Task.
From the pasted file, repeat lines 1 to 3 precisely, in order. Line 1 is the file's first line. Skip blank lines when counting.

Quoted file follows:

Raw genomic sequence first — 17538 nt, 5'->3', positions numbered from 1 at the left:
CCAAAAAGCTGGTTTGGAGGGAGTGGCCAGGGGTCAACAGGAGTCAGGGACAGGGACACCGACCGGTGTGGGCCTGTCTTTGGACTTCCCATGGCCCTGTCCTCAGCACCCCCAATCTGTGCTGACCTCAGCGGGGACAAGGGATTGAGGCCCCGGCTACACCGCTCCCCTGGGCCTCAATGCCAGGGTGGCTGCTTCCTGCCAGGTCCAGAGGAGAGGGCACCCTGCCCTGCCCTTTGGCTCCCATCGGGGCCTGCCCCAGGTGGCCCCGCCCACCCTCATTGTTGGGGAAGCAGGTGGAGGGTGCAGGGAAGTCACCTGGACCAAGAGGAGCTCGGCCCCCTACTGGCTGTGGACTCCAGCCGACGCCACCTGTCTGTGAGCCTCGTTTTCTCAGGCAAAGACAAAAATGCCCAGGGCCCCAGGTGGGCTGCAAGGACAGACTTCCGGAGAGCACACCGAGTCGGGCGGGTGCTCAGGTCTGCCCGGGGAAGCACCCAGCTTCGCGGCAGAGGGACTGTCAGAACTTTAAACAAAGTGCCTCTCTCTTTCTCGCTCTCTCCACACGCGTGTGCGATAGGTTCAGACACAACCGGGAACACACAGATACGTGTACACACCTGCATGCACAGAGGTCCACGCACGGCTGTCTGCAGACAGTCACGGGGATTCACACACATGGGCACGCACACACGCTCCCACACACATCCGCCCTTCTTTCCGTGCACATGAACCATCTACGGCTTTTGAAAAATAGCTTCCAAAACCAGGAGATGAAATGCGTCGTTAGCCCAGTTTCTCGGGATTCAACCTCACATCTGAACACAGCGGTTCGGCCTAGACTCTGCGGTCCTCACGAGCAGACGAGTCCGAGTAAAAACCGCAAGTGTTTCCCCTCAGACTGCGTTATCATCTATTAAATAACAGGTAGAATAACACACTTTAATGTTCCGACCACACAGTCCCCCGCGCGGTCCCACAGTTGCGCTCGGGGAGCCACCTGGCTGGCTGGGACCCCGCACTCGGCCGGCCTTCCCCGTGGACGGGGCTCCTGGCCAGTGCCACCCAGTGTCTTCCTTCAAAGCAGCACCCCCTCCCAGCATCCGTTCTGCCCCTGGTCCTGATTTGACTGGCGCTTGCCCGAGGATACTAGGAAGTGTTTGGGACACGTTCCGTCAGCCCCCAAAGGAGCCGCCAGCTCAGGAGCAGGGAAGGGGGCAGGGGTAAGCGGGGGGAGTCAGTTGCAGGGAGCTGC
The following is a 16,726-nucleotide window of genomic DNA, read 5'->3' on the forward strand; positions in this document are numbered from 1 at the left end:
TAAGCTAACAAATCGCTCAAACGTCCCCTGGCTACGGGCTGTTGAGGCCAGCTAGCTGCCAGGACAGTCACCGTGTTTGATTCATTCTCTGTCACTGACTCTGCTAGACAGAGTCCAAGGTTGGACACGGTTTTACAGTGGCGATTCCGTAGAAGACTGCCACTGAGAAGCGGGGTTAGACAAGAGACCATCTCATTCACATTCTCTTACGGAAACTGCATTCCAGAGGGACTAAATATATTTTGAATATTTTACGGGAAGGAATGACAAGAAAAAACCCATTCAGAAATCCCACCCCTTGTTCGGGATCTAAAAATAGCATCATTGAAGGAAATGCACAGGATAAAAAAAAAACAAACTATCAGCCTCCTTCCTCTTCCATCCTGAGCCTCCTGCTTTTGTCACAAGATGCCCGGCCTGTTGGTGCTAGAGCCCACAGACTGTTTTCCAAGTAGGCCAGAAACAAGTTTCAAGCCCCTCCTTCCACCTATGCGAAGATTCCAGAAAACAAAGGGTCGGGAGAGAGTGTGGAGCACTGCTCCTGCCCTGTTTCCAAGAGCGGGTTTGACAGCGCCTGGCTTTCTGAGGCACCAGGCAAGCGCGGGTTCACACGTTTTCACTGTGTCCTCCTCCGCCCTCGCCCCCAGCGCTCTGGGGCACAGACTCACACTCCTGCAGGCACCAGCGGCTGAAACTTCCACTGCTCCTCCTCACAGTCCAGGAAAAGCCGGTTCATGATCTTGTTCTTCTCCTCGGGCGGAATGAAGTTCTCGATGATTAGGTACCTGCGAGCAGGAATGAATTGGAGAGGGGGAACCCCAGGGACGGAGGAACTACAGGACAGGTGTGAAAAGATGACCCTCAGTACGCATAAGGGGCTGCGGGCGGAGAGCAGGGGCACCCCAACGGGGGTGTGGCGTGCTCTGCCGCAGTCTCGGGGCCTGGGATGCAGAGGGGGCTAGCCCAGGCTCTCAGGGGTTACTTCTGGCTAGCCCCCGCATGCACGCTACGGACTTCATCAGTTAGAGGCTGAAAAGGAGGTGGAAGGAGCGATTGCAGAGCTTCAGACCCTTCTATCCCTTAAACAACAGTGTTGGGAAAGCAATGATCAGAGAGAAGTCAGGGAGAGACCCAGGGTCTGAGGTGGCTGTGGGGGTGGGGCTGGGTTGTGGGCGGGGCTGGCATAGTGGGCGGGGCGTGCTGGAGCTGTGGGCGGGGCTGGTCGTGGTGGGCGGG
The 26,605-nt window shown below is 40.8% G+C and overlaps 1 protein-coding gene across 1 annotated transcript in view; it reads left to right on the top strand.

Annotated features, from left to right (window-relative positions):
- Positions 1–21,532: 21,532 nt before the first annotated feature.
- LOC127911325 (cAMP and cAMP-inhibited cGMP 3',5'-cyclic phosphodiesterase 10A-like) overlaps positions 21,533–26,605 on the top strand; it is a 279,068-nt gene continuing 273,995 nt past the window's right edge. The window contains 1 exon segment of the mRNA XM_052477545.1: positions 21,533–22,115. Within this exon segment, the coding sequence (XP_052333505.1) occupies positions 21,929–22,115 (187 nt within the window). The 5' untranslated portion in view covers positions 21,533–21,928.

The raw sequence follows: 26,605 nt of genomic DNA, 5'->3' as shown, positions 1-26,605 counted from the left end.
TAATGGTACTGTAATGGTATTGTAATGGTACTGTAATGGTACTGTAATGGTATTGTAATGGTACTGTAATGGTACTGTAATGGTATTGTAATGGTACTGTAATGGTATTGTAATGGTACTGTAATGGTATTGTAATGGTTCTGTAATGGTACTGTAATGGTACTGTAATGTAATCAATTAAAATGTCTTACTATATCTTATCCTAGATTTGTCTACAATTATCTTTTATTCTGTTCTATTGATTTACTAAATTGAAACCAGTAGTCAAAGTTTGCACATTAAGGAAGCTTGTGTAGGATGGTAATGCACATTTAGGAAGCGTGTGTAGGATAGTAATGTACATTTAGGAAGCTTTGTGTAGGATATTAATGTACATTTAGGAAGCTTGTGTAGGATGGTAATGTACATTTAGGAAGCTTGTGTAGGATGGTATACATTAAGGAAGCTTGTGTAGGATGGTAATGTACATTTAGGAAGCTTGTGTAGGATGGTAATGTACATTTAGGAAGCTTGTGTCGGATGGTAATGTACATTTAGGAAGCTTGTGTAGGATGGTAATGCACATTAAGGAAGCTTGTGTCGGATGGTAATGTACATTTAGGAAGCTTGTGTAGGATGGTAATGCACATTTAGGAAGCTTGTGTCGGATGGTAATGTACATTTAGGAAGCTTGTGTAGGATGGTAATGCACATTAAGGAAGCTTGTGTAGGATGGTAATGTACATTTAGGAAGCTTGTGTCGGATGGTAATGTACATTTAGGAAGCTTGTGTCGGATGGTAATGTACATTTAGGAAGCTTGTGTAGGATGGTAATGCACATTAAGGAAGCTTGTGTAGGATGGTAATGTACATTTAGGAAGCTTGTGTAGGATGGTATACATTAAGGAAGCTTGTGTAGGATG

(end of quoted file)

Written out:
Raw genomic sequence first — 17538 nt, 5'->3', positions numbered from 1 at the left:
CCAAAAAGCTGGTTTGGAGGGAGTGGCCAGGGGTCAACAGGAGTCAGGGACAGGGACACCGACCGGTGTGGGCCTGTCTTTGGACTTCCCATGGCCCTGTCCTCAGCACCCCCAATCTGTGCTGACCTCAGCGGGGACAAGGGATTGAGGCCCCGGCTACACCGCTCCCCTGGGCCTCAATGCCAGGGTGGCTGCTTCCTGCCAGGTCCAGAGGAGAGGGCACCCTGCCCTGCCCTTTGGCTCCCATCGGGGCCTGCCCCAGGTGGCCCCGCCCACCCTCATTGTTGGGGAAGCAGGTGGAGGGTGCAGGGAAGTCACCTGGACCAAGAGGAGCTCGGCCCCCTACTGGCTGTGGACTCCAGCCGACGCCACCTGTCTGTGAGCCTCGTTTTCTCAGGCAAAGACAAAAATGCCCAGGGCCCCAGGTGGGCTGCAAGGACAGACTTCCGGAGAGCACACCGAGTCGGGCGGGTGCTCAGGTCTGCCCGGGGAAGCACCCAGCTTCGCGGCAGAGGGACTGTCAGAACTTTAAACAAAGTGCCTCTCTCTTTCTCGCTCTCTCCACACGCGTGTGCGATAGGTTCAGACACAACCGGGAACACACAGATACGTGTACACACCTGCATGCACAGAGGTCCACGCACGGCTGTCTGCAGACAGTCACGGGGATTCACACACATGGGCACGCACACACGCTCCCACACACATCCGCCCTTCTTTCCGTGCACATGAACCATCTACGGCTTTTGAAAAATAGCTTCCAAAACCAGGAGATGAAATGCGTCGTTAGCCCAGTTTCTCGGGATTCAACCTCACATCTGAACACAGCGGTTCGGCCTAGACTCTGCGGTCCTCACGAGCAGACGAGTCCGAGTAAAAACCGCAAGTGTTTCCCCTCAGACTGCGTTATCATCTATTAAATAACAGGTAGAATAACACACTTTAATGTTCCGACCACACAGTCCCCCGCGCGGTCCCACAGTTGCGCTCGGGGAGCCACCTGGCTGGCTGGGACCCCGCACTCGGCCGGCCTTCCCCGTGGACGGGGCTCCTGGCCAGTGCCACCCAGTGTCTTCCTTCAAAGCAGCACCCCCTCCCAGCATCCGTTCTGCCCCTGGTCCTGATTTGACTGGCGCTTGCCCGAGGATACTAGGAAGTGTTTGGGACACGTTCCGTCAGCCCCCAAAGGAGCCGCCAGCTCAGGAGCAGGGAAGGGGGCAGGGGTAAGCGGGGGGAGTCAGTTGCAGGGAGCTGC
The following is a 16,726-nucleotide window of genomic DNA, read 5'->3' on the forward strand; positions in this document are numbered from 1 at the left end: